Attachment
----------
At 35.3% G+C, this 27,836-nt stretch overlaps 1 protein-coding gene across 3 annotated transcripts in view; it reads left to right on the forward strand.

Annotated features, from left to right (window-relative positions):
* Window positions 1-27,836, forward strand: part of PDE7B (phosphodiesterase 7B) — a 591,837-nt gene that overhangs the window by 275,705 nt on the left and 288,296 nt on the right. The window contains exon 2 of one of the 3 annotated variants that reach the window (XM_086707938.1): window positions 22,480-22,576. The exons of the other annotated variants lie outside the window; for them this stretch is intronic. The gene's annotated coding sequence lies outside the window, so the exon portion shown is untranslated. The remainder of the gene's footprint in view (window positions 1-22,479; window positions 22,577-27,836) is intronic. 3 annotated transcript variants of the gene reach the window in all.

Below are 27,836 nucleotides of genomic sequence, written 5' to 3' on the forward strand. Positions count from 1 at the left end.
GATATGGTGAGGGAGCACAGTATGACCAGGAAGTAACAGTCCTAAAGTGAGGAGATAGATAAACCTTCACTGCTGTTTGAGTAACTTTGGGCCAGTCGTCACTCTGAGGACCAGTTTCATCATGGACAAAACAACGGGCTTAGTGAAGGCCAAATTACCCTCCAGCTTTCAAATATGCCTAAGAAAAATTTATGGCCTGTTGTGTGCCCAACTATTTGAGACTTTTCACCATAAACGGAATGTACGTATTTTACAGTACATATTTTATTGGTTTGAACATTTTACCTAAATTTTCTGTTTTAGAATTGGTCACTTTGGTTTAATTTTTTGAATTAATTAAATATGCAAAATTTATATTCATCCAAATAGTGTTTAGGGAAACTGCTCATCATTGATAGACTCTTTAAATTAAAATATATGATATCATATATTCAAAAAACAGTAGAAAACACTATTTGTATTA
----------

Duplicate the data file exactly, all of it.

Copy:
At 35.3% G+C, this 27,836-nt stretch overlaps 1 protein-coding gene across 3 annotated transcripts in view; it reads left to right on the forward strand.

Annotated features, from left to right (window-relative positions):
* Window positions 1-27,836, forward strand: part of PDE7B (phosphodiesterase 7B) — a 591,837-nt gene that overhangs the window by 275,705 nt on the left and 288,296 nt on the right. The window contains exon 2 of one of the 3 annotated variants that reach the window (XM_086707938.1): window positions 22,480-22,576. The exons of the other annotated variants lie outside the window; for them this stretch is intronic. The gene's annotated coding sequence lies outside the window, so the exon portion shown is untranslated. The remainder of the gene's footprint in view (window positions 1-22,479; window positions 22,577-27,836) is intronic. 3 annotated transcript variants of the gene reach the window in all.

Below are 27,836 nucleotides of genomic sequence, written 5' to 3' on the forward strand. Positions count from 1 at the left end.
GATATGGTGAGGGAGCACAGTATGACCAGGAAGTAACAGTCCTAAAGTGAGGAGATAGATAAACCTTCACTGCTGTTTGAGTAACTTTGGGCCAGTCGTCACTCTGAGGACCAGTTTCATCATGGACAAAACAACGGGCTTAGTGAAGGCCAAATTACCCTCCAGCTTTCAAATATGCCTAAGAAAAATTTATGGCCTGTTGTGTGCCCAACTATTTGAGACTTTTCACCATAAACGGAATGTACGTATTTTACAGTACATATTTTATTGGTTTGAACATTTTACCTAAATTTTCTGTTTTAGAATTGGTCACTTTGGTTTAATTTTTTGAATTAATTAAATATGCAAAATTTATATTCATCCAAATAGTGTTTAGGGAAACTGCTCATCATTGATAGACTCTTTAAATTAAAATATATGATATCATATATTCAAAAAACAGTAGAAAACACTATTTGTATTA